After some dissatisfaction with the much later "Third Girl", I decided to try an earlier Poirot to see what I'd been missing.
"The Murder Of Roger Ackroyd" seems to be the most highly recommended Agatha Christie book. It's also the fourth Hercule Poirot book, qualifying it for Door 13 Advent in the 24 Festive Tasks challenge.
I'm about a third of the way through and very pleased with this book. The writing is assured and confident. The narrator, a local doctor, is a good observer and makes a great foil for the rather odd little Belgian man who lives next door to him. The murder mystery is a sort of amped-up locked room mystery with a wide variety of possible villains and some peculiar plot twists, for example how the good doctor is first made aware of Ackroyd's death.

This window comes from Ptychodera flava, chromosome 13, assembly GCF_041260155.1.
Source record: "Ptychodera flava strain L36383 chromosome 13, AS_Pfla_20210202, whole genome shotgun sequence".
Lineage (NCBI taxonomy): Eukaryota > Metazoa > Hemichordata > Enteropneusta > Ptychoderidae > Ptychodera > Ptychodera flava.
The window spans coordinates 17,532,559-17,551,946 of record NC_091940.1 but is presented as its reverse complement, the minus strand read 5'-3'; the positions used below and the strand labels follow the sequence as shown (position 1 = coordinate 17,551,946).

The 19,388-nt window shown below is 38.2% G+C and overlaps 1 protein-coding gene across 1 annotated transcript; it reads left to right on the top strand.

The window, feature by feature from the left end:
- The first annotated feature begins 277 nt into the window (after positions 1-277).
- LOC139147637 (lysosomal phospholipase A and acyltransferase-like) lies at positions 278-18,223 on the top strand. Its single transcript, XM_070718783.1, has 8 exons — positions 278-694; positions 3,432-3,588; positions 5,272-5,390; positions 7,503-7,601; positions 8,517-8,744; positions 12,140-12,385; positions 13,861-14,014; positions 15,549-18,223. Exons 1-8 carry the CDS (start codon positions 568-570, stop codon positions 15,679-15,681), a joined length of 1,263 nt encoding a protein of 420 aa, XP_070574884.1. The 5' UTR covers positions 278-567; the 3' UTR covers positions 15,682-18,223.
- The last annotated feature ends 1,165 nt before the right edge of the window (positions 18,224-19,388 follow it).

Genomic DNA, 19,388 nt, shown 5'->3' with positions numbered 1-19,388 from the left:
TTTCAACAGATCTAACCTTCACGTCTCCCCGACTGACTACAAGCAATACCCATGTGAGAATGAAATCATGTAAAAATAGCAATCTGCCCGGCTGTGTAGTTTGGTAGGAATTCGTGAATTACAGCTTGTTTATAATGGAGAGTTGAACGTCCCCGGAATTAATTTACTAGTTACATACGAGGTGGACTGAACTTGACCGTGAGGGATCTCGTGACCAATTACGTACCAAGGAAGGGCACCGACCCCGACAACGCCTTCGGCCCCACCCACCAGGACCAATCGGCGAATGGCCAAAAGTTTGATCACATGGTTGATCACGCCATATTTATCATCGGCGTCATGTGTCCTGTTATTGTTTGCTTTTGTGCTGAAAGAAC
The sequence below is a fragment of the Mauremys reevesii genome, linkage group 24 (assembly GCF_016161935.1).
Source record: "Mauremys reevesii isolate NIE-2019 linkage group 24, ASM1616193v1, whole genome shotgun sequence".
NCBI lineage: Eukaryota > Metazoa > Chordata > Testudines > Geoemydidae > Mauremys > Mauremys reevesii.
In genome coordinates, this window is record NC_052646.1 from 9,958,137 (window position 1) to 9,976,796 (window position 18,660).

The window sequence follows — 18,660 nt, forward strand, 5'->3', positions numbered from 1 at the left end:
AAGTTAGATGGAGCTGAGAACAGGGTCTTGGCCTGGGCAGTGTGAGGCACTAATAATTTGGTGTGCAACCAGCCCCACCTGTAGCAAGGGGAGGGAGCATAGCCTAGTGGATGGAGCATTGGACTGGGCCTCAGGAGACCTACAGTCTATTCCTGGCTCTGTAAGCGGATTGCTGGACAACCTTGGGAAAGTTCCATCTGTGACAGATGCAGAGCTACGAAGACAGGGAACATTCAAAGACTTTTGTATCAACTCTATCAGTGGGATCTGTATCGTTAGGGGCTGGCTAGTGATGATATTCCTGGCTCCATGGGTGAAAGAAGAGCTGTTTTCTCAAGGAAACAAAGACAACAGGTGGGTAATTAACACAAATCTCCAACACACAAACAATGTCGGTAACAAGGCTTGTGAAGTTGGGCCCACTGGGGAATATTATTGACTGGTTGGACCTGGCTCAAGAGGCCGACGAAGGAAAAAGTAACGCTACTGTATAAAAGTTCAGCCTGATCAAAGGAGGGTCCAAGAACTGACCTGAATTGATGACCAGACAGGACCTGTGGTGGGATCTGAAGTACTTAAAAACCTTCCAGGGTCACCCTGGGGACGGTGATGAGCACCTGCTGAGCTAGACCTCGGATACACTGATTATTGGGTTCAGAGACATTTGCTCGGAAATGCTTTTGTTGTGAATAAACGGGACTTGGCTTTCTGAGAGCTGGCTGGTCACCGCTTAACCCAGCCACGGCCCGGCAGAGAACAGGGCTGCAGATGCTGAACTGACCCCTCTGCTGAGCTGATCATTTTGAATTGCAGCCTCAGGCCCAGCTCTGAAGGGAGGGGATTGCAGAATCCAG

I think what I'm enjoying most is that, in this book, Agatha Christie has forgone the authorial voice and is telling the tale entirely through the eyes of the good doctor. I wonder if this is a deliberate allusion to Holmes and Watson. In any event, so far it has produced a clearer and more intimate view of what is going on as well as a fresh-pair-of-eyes assessment of Poirot.